Food Crisis: Venezuelans Lose an Average of 19 lbs.
We’ve watched in horror over the past year as socialist leadership coupled with a severe drop in oil prices has plunged the country of Venezuela into economic collapse.
As reported this week by Fox News, nearly 75% of Venezuela’s population has lost a significant amount of weight over the past year; average weight lost is about 19 pounds.
“For a single person to lose 19 pounds in a year is no small feat,” writes American Thinker’s Ronald Tinnell. “For a whole country to have averaged such a loss is simply…revolutionary.”
This stat may sound like a good thing in the US, but in Venezuela this shocking weight loss is the result of severe food shortages.
The 2016 Living Conditions Survey found that an estimated 33% of Venezuelans eat only one or two meals per day. This is a sharp increase from just over 11% in 2015.
Fox News mocks Venezuelan President Nicolás Maduro by calling the food shortage “The Maduro Diet.”
The Living Conditions Survey also found that over 80% of families live in poverty; over 90% of respondents say their income isn’t enough to cover three meals per day.
Venezuelans are forced into an unhealthy diet, replacing meat with cheap vegetables like potatoes. Over 60% of survey respondents say their children have skipped school to stand in food lines and for other food-related reasons.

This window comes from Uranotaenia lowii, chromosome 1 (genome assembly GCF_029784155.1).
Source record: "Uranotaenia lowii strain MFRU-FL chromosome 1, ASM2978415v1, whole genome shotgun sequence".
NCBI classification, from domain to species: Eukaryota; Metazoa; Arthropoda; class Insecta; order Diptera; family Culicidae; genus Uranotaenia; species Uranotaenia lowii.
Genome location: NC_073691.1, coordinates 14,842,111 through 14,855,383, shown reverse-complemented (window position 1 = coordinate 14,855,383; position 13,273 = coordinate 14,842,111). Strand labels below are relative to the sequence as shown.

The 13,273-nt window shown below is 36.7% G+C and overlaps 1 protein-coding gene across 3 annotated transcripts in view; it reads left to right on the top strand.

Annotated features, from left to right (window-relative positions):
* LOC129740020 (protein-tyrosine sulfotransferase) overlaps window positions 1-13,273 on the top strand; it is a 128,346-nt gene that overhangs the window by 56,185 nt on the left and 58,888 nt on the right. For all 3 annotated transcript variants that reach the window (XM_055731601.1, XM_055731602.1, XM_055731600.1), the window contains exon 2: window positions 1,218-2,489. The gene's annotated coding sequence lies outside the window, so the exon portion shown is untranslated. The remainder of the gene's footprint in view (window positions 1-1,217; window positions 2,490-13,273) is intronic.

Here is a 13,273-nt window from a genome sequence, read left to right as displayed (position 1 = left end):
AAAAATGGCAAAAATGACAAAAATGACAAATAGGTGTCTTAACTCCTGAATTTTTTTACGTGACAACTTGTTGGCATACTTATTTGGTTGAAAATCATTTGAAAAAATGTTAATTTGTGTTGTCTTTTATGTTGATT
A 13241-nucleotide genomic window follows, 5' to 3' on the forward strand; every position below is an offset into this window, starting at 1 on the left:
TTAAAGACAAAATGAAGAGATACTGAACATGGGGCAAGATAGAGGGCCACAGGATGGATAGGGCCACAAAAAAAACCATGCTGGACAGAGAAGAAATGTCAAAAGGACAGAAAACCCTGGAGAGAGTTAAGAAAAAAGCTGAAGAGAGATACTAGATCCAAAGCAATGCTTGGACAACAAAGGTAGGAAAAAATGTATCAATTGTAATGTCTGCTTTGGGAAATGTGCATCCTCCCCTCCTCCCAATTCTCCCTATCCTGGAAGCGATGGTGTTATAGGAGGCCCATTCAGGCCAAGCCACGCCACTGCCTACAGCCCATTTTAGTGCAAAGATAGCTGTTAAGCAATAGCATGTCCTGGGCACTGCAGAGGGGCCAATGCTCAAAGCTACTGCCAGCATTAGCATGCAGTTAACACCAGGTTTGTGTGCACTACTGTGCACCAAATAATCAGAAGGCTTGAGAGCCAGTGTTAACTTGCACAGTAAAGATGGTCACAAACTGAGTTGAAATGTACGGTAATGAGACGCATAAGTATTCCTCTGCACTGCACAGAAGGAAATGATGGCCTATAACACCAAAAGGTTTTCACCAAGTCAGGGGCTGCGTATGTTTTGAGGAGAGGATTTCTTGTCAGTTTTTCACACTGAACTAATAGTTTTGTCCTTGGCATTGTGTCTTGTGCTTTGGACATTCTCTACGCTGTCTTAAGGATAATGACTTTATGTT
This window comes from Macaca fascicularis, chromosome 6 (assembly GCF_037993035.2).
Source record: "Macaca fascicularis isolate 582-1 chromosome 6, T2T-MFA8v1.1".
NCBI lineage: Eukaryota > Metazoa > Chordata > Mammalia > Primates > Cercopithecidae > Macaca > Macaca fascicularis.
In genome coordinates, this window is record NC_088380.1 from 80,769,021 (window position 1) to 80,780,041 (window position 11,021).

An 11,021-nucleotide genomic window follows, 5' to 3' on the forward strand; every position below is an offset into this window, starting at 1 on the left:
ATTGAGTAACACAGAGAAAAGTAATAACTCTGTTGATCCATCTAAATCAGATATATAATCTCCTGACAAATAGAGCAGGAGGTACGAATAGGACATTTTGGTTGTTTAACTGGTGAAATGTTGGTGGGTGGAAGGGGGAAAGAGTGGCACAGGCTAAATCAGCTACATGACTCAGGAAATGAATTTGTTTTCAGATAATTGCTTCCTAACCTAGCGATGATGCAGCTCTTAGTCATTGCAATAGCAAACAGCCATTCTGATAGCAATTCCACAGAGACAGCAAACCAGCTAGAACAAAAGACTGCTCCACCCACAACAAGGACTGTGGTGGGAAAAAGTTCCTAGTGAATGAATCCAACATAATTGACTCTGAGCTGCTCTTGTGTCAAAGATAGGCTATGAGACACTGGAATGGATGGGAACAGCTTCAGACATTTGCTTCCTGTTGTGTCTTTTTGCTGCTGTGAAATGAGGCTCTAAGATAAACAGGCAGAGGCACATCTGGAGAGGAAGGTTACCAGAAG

A September poll found that 15% of Venezuelans rely on food found in garbage – mostly from restaurants, grocery stores, and industrial businesses. This puts families at an increased health risk, and incidents of entire households dying after eating spoiled food have occurred.
Such desperation has predictably led to an increase in crime in an already violent country, and gangs prey on families and individuals as they leave grocery stores with cherished foodstuffs.
“The food crisis has also created an education crisis, as more than 1 million children no longer attend school, mostly due to hunger and a lack of public services,” reports UPI.
President Maduro has only made matters worse by handing control of the country’s food supply to the military. He also established the Local Committee for Supply and Production (CLAP) – a federal program tasked with monitoring the distribution of food in urban areas.
The CLAP has been accused of giving extra food to government supporters and threatening to withhold food from those who express anti-socialist attitudes.
This week, President Maduro announced that CLAP officials would now be paid in food packages/ration tickets.
“A food ticket is not a salary,” argues opposition politician Henrique Capriles Radonski.
He noted that the ration tickets may soon be worthless thanks to inflation. “What does someone do when 100,000 bolívars in food tickets disappear thanks to inflation, because the price of food goes up every day?”
Inflation in Venezuela was close to 700% in 2016.